, , , , , , , , , , , , , , , , , , , , ,

Rant #1 out of what feels like at least 15.

I’ve been obsessively scouring the news this week, reading every article I can about Syria. I have a recurring nightmare that the fighting moves to Damascus and my family (the family that took me in for a year, fed me, taught me to speak Arabic and loved me as one of their own) die. I watched the updates today as Homs was re-taken by the Syrian army. I can’t think about much else (except all the other shit that I also have blog drafts about).

Over the course of the last week, the UN issued a list of Syrians they consider to have committed crimes against humanity. Well, that was useful. It’s like a bunch of cartoon characters pointing the finger at the nasty Syrian dictators, telling them they’re being mean and then turning their backs. Then they issued a few declarations, putting more pressure on the Asad regime to hold a ceasefire and let humanitarian workers in. To which the Syrian ambassador to the UN responded that they were promoting terrorism! And finally, as the international pressure mounted, the Syrian regime ignored everybody and demolished Homs.

Why even bother? Diplomatic negotiation simply will not work. This dictatorship is comfortably secure. They know nobody really cares about them as long as they keep their little disputes internal. They know they can get away with whatever they want, as they did 30 years ago. And those that do want to get involved only want to use Syria as a pawn in their power games.

The debates have been raging all week. Do we go in, do we not go in? Some commenters think that those of us who want the military to go in should be weary of war by now, or that we are perhaps naive to think that an intervention could be as ‘inexpensive’ as the one in Libya.

And now that the Syrian regime has regained control? What now? We wait and see if they will take their revenge on the innocent people of Homs, who have already been beaten and broken by relentless shelling and appalling humanitarian conditions. The reports of revenge attacks are already coming in. Gutters running red with blood. Meanwhile, we shake our heads and tell each other how terrible it all is.

Or maybe we’ll go a step further than that. Maybe? There’s no maybe about it, Question Time took us right there tonight. Just listen to this and shake your heads in disbelief. Apparently, it is not feasible for our hard-pressed armed forces to intervene in Syria. Is that because they’ve been too busy intervening in all the other conflicts that are important to our government? Then there was a comment to the effect that it was more reasonable for us to help the Libyan opposition because they were more unified and better equipped. Let me see if I got this guy’s logic: It is better for us to help a force that is actually in less need of our help? Because that’s what he said. I understand it must be easier for us to help them, did they perhaps think there would be a cleaner outcome in Libya? But please do not pretend that you are remotely interested in the welfare of innocent Syrian people when you use that argument. If you cared about them at all you would not make such appalling statements. The people who need our help more are those who have less capabilites, less resources, not more.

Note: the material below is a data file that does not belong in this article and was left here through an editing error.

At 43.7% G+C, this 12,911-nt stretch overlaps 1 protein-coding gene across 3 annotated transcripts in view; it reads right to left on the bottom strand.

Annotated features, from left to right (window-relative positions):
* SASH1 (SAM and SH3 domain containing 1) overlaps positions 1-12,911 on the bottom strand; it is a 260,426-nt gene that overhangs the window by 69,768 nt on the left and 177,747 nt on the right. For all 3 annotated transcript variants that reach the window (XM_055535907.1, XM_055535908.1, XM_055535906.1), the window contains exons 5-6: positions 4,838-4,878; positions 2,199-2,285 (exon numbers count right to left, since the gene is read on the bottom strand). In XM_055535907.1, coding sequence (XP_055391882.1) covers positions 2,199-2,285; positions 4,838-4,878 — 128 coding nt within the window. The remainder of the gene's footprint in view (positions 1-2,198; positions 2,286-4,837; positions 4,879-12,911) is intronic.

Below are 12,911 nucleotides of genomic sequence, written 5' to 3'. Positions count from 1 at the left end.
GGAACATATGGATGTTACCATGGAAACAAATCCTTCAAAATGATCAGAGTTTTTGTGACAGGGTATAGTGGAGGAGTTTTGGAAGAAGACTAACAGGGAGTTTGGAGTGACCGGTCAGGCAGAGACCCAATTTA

I haven’t even got to the good bit yet. David Starkey. He’s great, isn’t he? Apparently the French are not grateful that we liberated them from Nazi Germany. Excuse me??? Of all the debates I have seen flying through the atmosphere this week, that is the most laughable, and the most offensive. Apparently nations feel ashamed when we rescue them from death. I would tell that to the people currently being killed by their own government, but that would be difficult, what with them being dead. Perhaps we should get each Syrian to write a personal letter of thanks before we move in and stop entire cities being razed to the ground.

Or better yet, perhaps we should smuggle David Starkey into Syria and refuse to rescue him until he agrees to have a statue erected in our honour.

Everything I watched tonight disgusted me. The panelists could not agree on anything at all… until we came to the question of what to do with Syria. Then they all agreed: We do nothing. We can’t go in unless the UN says so, but they won’t because Russia and China said no, so that’s it. The UN said no. And it’s not feasible anyway. The unspoken sentiment that oozed out was that of apathy. They became so heated during the arguments surrounding the NHS. The most they could do about Syria was express polite sympathy.

I get that this is complicated. I know that using our military to invade another country is somewhat less than ideal. I have been a vehement opponent of invading Iraq and Afghanistan. But really, are you kidding me? Is this really the same situation? The Arab Spring has been all about the people of the Middle East and North Africa rising up against their own governments because they have had enough. And when their governments clamp down on them, refuse to let them even protest peacefully and kill them for doing so, in mass numbers, we should damn well do what we can to protect them. There are no excuses for sitting back and doing nothing. You want to express sympathy? Go right ahead. But do not try and tell me that you give a shit about those people. Not when you can placidly tell me on camera that it is not ‘feasible’ for us to help them.